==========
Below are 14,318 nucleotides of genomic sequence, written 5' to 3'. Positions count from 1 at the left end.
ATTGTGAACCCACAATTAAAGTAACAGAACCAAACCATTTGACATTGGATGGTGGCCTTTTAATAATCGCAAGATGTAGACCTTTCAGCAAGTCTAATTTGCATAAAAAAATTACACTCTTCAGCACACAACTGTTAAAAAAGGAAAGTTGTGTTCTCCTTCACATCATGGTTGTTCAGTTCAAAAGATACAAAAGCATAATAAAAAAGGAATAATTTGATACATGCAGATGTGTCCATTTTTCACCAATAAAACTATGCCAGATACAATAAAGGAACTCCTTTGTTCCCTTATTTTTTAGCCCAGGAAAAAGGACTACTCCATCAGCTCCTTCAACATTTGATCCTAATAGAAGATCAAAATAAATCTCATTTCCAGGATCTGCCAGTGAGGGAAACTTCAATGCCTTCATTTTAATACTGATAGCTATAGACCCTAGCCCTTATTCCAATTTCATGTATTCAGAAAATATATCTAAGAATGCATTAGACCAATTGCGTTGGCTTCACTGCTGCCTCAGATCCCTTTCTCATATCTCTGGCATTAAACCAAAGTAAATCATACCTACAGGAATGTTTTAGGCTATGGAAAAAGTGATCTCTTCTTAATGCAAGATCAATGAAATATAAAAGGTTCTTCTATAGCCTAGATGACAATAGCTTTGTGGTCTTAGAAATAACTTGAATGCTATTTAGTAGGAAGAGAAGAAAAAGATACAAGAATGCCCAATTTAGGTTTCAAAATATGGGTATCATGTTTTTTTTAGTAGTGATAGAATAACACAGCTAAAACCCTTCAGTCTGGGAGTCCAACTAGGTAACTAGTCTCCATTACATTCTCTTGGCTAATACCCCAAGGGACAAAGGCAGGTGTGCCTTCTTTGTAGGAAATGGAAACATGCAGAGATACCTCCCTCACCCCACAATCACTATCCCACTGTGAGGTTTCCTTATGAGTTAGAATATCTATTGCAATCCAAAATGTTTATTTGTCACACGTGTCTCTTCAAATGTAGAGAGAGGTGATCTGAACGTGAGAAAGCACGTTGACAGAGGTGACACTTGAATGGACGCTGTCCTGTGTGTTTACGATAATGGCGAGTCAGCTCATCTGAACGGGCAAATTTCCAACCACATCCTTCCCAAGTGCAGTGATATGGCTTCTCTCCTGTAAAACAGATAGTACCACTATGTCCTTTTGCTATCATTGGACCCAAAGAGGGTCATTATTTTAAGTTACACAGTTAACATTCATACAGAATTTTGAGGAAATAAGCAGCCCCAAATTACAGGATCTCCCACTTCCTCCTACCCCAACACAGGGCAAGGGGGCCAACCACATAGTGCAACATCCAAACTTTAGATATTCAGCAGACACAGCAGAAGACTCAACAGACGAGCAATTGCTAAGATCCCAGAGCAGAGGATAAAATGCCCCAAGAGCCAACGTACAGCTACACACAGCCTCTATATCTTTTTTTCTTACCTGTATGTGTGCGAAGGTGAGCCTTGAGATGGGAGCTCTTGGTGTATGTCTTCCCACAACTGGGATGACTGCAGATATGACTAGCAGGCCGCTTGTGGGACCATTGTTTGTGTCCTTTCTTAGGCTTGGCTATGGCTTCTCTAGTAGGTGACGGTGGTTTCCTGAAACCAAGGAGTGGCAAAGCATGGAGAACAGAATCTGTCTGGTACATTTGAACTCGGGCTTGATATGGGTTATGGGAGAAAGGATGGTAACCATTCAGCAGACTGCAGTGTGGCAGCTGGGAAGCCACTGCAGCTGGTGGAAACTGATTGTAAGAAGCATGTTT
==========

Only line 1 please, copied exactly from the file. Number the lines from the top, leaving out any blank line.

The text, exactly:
Below are 14,318 nucleotides of genomic sequence, written 5' to 3'. Positions count from 1 at the left end.